16 Sep 2011
Anyone who has ever worked with vast amounts of data has, at one point, had to deal with the issue of matching. In a nutshell, data from one system or system(s) needs to be fused with data from another system or system(s). Only a neophyte believes that this is an easy task with a data set of any decent size. Newbies ask, “Well, if we have 10,000 employees or products in one application, how hard can it be to link them to 10,000 in another?”
And then IT folks cringe.
In this post, I’d like to offer a primer on matching.
The business case for matching is typically straightforward. At some point and at a high level, organizations need to make sense of their data. To be sure, MDM tools exist that allow organizations to maintain different sets of data in different systems (facilitated by a master list). Yes, this can minimize the need for a complete data cleanup endeavor. But MDM does not eliminate the need for organizations to match their data. In fact, MDM may even enhance that need, forcing organizations to match different sets of data to one “master” list. Here, master records would serve as a bridge, crosswalk, or translate (XLAT) table to different data sets.
For instance, John Smith in an applicant tracking system (ATS) needs to be matched with John Smith in an ERP. We assume that both John Smith’s are one and the same but, as we’ll see in this post, that’s not always the case.
Types of Matching
Delving more into the rationale behind matching Henrik L. Sørensen recently writes on his well-trafficked blog that “matching party data – names and addresses – is the most common area where Data Matching is practiced.” He goes on to write that different types of matching include:
- Match with external reference data
- Identity Resolution
To continue with our example, five recruiters at Acme, Inc. might have entered John Smith five separate times in the ATS. This is a big no-no, but I’ve met many HR folks who don’t care too much about data quality and downstream impacts of superfluous transactions. In this case, John Smith needs equal parts deduplication and identify resolution.
Two Approaches: Exact vs Probabilistic Matching
We think that we ultimately need one John Smith throughout Acme’s systems, but how do we get there? If John Smith’s social security (123-45-6789) number is the same in both systems, then we can feel pretty confident that it’s the same person and we can remove or consolidate extraneous records. This is an exact match.
But what if we’re missing some data? What if a number is transposed? Let’s say that one record lists is SSN as 123-45-6798. Is this the same John Smith?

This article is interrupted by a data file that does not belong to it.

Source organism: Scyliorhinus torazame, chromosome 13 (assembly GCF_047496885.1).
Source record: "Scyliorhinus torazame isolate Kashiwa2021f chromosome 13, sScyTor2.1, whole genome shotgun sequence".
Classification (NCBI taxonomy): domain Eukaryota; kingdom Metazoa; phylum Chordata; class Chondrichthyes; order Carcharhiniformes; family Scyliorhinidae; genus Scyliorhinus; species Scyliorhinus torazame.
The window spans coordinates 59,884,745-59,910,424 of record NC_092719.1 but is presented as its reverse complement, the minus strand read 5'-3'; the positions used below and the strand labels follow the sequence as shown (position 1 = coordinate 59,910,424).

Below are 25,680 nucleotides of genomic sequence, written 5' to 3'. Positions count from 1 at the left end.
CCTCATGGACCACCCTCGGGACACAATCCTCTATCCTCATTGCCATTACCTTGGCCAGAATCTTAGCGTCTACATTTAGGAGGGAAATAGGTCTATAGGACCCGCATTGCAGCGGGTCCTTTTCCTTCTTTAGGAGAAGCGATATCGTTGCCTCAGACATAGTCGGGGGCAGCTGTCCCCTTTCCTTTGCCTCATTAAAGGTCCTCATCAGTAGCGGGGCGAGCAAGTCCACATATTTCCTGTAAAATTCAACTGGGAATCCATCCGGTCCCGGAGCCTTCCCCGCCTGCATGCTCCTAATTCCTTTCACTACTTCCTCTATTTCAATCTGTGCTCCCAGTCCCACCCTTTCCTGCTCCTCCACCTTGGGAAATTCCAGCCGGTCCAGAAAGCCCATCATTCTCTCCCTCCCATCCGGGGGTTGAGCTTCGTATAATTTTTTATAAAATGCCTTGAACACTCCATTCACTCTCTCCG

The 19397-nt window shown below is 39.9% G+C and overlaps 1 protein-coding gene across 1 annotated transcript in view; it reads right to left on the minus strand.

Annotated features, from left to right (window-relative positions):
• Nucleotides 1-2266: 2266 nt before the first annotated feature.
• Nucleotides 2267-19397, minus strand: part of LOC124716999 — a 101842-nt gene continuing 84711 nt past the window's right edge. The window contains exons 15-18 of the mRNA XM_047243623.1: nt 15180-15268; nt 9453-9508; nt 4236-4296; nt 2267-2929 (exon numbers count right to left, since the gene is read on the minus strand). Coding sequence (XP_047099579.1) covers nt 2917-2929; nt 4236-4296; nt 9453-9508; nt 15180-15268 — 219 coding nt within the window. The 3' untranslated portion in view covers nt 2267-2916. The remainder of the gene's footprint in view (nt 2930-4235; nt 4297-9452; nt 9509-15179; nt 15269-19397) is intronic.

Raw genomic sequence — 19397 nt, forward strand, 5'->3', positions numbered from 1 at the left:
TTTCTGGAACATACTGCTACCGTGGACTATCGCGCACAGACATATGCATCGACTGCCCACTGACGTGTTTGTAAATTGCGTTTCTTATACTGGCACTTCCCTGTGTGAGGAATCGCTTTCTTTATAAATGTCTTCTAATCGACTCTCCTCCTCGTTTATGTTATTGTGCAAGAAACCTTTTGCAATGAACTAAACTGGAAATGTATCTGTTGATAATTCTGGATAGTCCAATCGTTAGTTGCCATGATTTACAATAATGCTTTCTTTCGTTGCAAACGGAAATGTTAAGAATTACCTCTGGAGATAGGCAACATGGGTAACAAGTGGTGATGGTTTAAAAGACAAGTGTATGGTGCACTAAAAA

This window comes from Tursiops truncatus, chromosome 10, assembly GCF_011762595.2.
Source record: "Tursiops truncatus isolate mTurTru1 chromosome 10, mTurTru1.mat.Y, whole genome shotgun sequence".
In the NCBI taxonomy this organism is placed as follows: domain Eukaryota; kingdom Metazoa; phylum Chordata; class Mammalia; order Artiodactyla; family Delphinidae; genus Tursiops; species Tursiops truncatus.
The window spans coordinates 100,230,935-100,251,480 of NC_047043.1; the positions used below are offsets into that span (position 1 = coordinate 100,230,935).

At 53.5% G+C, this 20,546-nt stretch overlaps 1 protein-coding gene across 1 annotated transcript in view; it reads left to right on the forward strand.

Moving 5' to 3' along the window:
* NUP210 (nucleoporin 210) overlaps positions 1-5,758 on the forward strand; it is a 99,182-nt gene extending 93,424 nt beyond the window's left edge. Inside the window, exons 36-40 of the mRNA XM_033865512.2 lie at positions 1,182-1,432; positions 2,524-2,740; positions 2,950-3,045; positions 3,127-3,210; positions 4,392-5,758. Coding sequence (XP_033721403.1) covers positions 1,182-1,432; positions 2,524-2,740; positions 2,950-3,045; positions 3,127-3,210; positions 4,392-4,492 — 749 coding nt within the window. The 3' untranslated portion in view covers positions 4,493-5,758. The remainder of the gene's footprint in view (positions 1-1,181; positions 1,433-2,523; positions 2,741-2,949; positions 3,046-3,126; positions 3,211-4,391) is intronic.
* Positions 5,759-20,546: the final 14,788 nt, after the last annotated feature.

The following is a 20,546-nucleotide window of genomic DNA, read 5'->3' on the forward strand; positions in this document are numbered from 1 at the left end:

Here, exact matching fails us and we have to look at other means, especially if we’re dealing with tens of thousands of records and up. (In the case of one person, we can always ask him!) Here, we should turn to the second type of matching: probabilistic matching.
The best definition I’ve found on the topic comes from Information Management. It defines probabilistic matching as a method that
uses likelihood ratio theory to assign comparison outcomes to the correct, or more likely decision. This method leverages statistical theory and data analysis and, thus, can establish more accurate links between records with more complex typographical errors and error patterns than deterministic systems.
Translation: the law of large numbers is put to use to ascertain relationships that are very likely to exist. The results can be astounding. I’ve heard of tools that use math to produce results that are more than 99.9% accurate.
Benefits of Probabilistic Matching
The Mike 2.0 Offering shows that major benefit of probabilistic relative to exact matching is that the former employs fuzzy logic to match fields that are similar. As a result, it:
- Allows matching of records that have transposition or spelling errors and therefore obtain a significant increase in matches over systems using purely string comparisons.
- Standardizes data in free-form fields and across disparate data sources.
- Uncovers information buried in free-form fields and identifying relationships between data values.
- Provides survivorship of the best data within and between source systems.
- Does not require extensive programming to develop matches based on simple business requirements.
Software that matches people on probabilities will link John Smith (123-45-6798) with John Smith (123-45-6789). It’s the same guy.
Of course, the best way to match your data is to manage it properly from the get go. Even basic ATSs allow organizations to establish business rules that would minimize the likelihood of our two John Smiths. (Prohibiting applicants with the same SSN comes to mind.)
But minimize and eliminate are two different things. End users indifferent to data quality beat systems rife with business rules any day of the week–and twice on Sunday. A culture of data governance is the end-game, but you might need to employ some matching techniques to triage some data issues before you get to the Holy Grail.
What say you?